In comparison to bending, the role of torsion on bone mechanical adaptation has received little to no attention. Several classic studies have demonstrated that the strain gradient is highly correlated with periosteal bone formation on different sites [26], [38]. If this holds true, then torsional loading would not be a crucial factor for periosteal bone formation, as torsional loading is only capable of generating relative small strain gradients for a near cylinder shaped long bone, compared to bending load. Contradictorily, some studies suggested that different constituents of the loading environment, namely axial loading and torsional loading, play a distinct role in regulating bone formation and structure [7], [39]. These studies indicated that torsional loading might be one of the essential components of the entire bone loading regimes. Likewise, it was found that torsion dominates mechanical loading of the femur and tibiotarsus of the emu during running and gait [40]. Of note, torsion seems to be the main determinant of the design of long bones in birds [26], [40][43]. To date, there is no salient evidence to suggest a strong role for torsion in the design of human long bones. One would intuitively assume that torsion is the driving loading pattern to maintain the almost circular cross-sectional geometry of long hollow bones [44], as torsion is capable of producing similar bone matrix deformation all along the circumference in different sites of the long bone. Results from an in vivo knee joint loading study indicated that the tibia-femur contact torsion moment was relatively small, with the normalized peak value (normalized by body weight times length) ranging from 0.53 to 1.1 [45]. However, considering the low capability of bone to resist torsional loading, we hypothesize that the human tibia may experience considerable torsional loading during walking and running.

Therefore, the goal of the present study was to use a novel optical segment tracking (OST) approach to investigate, for the first time, the in vivo human tibia loading regimes in terms of the tibia segment deformation regimes, including tibia antero-posterior (AP), medio-lateral bending angles (ML), torsion angles during most common locomotor activities for humans on the ground, e.g. walking and running. Furthermore, the relationship between the speed of walking and running, ground reaction force, moment and tibia deformation was assessed.

Material and Methods

Five healthy male subjects (26–50 years old) were recruited to participate in this study. They were free of any muscle or joint injuries and had not undergone orthopedic surgery in the lower extremities within twelve months prior to the study.

1.1 Ethics statement

Written and oral explanation of the purposes, benefits and risks of the study procedure were given to the subjects at least 3 days before they signed the consent forms. The subjects have given written informed consent, as outlined in the PLOS consent form, to the publication of their photograph. This study has been approved by the two relevant Ethics Committees, namely the ethical committee of the North-Rhine Medical Board in Düsseldorf and the ethical committee of the Faculty of Medicine in the University of Cologne. The operations and experiments were performed at the Department of Orthopedic and Trauma Surgery of the University Hospital of Cologne.

1.2 OST approach for tibia segment deformation measurements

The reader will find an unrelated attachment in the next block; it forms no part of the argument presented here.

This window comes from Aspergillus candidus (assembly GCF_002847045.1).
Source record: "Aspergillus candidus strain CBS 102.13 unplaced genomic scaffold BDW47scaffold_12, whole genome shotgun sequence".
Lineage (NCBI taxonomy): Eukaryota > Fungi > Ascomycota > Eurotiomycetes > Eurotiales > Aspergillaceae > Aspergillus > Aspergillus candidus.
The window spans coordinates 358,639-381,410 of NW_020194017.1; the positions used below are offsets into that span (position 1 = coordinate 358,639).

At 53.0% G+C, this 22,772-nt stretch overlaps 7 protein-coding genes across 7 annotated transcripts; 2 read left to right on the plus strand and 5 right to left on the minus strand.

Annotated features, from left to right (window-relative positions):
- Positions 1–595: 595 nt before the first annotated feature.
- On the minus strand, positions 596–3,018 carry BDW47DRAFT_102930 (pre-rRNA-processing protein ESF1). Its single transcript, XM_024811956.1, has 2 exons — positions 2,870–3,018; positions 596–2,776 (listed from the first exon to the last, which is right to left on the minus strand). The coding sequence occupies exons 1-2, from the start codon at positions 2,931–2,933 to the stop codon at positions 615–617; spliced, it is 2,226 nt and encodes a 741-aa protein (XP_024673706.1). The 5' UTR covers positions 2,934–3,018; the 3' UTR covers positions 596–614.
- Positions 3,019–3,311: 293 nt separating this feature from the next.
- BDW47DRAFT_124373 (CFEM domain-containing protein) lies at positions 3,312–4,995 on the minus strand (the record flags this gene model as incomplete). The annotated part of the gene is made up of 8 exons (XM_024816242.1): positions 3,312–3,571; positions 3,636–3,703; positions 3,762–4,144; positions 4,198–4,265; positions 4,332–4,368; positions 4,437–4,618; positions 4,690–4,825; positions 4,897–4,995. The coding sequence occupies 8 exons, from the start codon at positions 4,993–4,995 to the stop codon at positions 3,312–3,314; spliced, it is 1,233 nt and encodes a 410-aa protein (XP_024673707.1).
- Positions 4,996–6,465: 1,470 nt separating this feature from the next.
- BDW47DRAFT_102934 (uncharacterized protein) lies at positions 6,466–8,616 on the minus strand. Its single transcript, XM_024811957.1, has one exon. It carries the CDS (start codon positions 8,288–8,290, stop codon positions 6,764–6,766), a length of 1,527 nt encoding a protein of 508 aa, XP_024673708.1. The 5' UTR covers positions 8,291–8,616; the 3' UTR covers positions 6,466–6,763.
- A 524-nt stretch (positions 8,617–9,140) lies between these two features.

A novel OST approach recently developed in our lab [46] has been adopted for tibia segment deformation recording in this study. Briefly, three mono-cortical bone screws were partially implanted into the anterior-medial aspect of the tibial cortex (Figure 2A–B). A marker cluster with a set of three non-collinear retro-reflective markers (Ø5 mm, Géodésie Maintenance Services, Nort Sur Erdre, France, Figure 2C) was mounted on each bone screw. The trajectories of the marker clusters were captured at 300 Hz by a Vicon MX optical motion capture system with eight Vicon F40 cameras (Vicon Motion System Ltd., LA, USA) (Figure 2A). In order to optimize resolution, accuracy and precision, the optical system used in this study included even more cameras than the previous validation study. The optical system was configured in line with our recent recommendations [46]. Specifications from our previous publication were followed, i.e., positioning the cameras and adjusting the appropriate capture volume and the optimal distance between cameras and the tibia-affixed markers. It can therefore be taken as granted that the performance of the optical system was as good as in the mock-up study. This means that a resolution better than 20 µm within the capture volume of 400×300×300 mm3 was achieved. The maximal absolute error was 1.8 µm during displacements by 20 µm and repeatability was 2.5 µm. A detailed error analysis was performed in order to estimate absolute distance recording errors as a function of bending angle errors (see Discussion). Prior to the in vivo experiments, an ex vivo study on measuring tibia segment deformation under artificial loading in six cadaveric specimens has shown the fair repeatability and the feasibility of the OST approach (unpublished data). Briefly, the variance between the repeated tibia segment deformation measurements using the OST approach was assessed, whilst the cadaveric tibia was loaded by simulated muscle forces with a custom-made static loading device. Results suggested that the standard deviation of the mean bending and torsion deformation angles remains at a low level, from 0° to 0.04° for different loading conditions, indicating its potential to be applied in vivo. During the in vivo study, the stability of the bone screws in the tibial cortex was assessed by testing the resonance frequency of the screw-cluster structure and the relative position between the marker clusters prior to and after the exercises. It was shown to remain constant at ∼260 Hz and ∼380 Hz. The small location drift between the marker clusters during the course of the experimentation, which was maximally 0.06°, indicates that the implantation of the bone screws was extremely stable. The good toleration to the OST approach by the subjects also indicated its applicability for the in vivo measurements (See Results).